Take a look at the route. Do the longer routes use the same rest stops that the shorter route does? If so, then they should all be open for you with no problem.

It helps to know the general geography- in particular, if you're riding the flattest roads around, and this route does the hilliest roads around, beware.

indyfabz 08-18-14 05:11 AM

The longest route is 100 miles. Start is at 8 a.m. Finish line activities last until 3 p.m. The finish line does not close until 6 p.m. Don't think you have to worry about time.

Lvlbiker 08-18-14 06:07 AM


Originally Posted by indyfabz (Post 17046835)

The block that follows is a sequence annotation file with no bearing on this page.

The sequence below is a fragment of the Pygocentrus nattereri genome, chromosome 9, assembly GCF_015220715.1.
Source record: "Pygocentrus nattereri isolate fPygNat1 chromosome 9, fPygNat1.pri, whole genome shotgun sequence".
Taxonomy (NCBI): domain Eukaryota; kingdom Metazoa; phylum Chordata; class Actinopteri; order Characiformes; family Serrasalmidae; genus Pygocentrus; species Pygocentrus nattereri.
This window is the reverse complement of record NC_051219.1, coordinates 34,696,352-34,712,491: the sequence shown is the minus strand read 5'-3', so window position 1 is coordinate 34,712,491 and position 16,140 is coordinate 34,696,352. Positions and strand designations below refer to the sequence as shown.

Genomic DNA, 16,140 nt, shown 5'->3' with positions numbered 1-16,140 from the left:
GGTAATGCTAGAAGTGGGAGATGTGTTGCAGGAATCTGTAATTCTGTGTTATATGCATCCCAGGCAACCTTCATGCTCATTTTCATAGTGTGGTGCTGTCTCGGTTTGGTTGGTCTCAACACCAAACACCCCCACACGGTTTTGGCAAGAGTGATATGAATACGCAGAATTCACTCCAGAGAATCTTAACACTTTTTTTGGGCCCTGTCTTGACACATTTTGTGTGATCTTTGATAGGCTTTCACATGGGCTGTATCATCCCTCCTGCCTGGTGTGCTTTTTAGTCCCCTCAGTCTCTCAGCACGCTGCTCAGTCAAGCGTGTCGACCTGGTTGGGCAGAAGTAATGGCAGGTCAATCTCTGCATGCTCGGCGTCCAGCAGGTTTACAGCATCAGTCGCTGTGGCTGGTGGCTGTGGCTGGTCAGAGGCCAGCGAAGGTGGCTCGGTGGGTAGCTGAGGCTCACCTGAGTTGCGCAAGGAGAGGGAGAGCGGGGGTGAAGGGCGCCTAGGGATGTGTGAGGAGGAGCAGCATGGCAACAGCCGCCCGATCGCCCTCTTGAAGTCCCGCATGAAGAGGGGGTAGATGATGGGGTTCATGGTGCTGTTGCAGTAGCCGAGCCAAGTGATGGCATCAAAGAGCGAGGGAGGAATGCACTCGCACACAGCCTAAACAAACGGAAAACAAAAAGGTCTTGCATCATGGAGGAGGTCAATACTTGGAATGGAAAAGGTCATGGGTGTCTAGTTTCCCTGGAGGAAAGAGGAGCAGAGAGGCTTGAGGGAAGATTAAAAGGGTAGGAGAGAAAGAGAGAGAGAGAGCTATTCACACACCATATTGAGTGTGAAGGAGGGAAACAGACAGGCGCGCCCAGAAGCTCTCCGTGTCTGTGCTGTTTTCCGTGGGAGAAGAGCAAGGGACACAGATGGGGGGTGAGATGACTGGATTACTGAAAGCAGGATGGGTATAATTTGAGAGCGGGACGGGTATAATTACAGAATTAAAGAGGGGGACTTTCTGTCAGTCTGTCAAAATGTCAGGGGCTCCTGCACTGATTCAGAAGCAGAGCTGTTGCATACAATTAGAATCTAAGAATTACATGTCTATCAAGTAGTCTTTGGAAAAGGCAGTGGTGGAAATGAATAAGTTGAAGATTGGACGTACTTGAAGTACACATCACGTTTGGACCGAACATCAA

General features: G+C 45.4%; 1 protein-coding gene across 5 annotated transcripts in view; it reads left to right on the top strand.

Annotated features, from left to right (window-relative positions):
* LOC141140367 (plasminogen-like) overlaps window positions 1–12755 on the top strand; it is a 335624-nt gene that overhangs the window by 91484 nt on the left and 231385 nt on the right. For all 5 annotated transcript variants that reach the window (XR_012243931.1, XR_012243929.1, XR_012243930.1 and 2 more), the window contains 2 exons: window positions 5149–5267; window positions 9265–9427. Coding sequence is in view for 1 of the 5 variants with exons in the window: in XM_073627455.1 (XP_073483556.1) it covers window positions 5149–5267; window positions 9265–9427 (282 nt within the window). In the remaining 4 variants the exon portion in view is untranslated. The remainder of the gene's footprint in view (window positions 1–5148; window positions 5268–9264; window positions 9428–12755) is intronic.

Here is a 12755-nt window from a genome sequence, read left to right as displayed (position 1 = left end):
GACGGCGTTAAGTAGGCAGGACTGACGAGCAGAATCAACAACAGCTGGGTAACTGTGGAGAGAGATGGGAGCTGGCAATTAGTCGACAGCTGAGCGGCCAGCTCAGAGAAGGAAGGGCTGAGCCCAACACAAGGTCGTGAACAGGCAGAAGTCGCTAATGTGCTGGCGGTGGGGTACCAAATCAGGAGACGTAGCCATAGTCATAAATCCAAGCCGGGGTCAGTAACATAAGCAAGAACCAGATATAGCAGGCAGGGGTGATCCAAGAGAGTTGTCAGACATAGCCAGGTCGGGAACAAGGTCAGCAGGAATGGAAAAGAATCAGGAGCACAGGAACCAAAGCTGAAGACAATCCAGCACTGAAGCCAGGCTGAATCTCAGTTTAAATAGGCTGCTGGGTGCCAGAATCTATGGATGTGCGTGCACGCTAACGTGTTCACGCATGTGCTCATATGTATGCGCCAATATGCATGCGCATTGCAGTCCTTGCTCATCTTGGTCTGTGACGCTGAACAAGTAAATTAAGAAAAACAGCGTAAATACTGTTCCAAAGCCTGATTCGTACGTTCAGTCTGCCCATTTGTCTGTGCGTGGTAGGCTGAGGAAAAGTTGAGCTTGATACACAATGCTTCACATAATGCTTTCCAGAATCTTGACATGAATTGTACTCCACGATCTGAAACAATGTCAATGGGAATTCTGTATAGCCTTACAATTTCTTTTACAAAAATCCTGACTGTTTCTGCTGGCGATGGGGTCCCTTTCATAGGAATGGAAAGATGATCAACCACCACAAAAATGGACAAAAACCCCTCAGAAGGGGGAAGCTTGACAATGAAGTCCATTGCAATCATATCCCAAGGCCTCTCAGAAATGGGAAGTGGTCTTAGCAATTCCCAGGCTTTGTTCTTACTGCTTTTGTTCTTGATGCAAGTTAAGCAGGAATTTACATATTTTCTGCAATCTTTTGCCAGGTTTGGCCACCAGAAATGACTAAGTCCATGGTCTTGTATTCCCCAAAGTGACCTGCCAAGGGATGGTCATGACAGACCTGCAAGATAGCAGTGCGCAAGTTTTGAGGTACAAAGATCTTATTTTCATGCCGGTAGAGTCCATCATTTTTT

The longest route is 100 miles. Start is at 8 a.m. Finish line activities last until 3 p.m. The finish line does not close until 6 p.m. Don't think you have to worry about time.


Thanks! I looked for this info before posting but didn't find it. Looked harder after your post and found it under event timeline. ( I was looking under the rider info)

I should be fine to make it in the time frame. Only worry now is to calm down and not tear off at full speed. Hoping the group dynamic work for me instead of against me in this regard.

salreus 08-18-14 07:48 AM


Originally Posted by Lvlbiker (Post 17045358)
One other question do you give your legs a couple days off prior to riding so your fresher or work right up to the ride.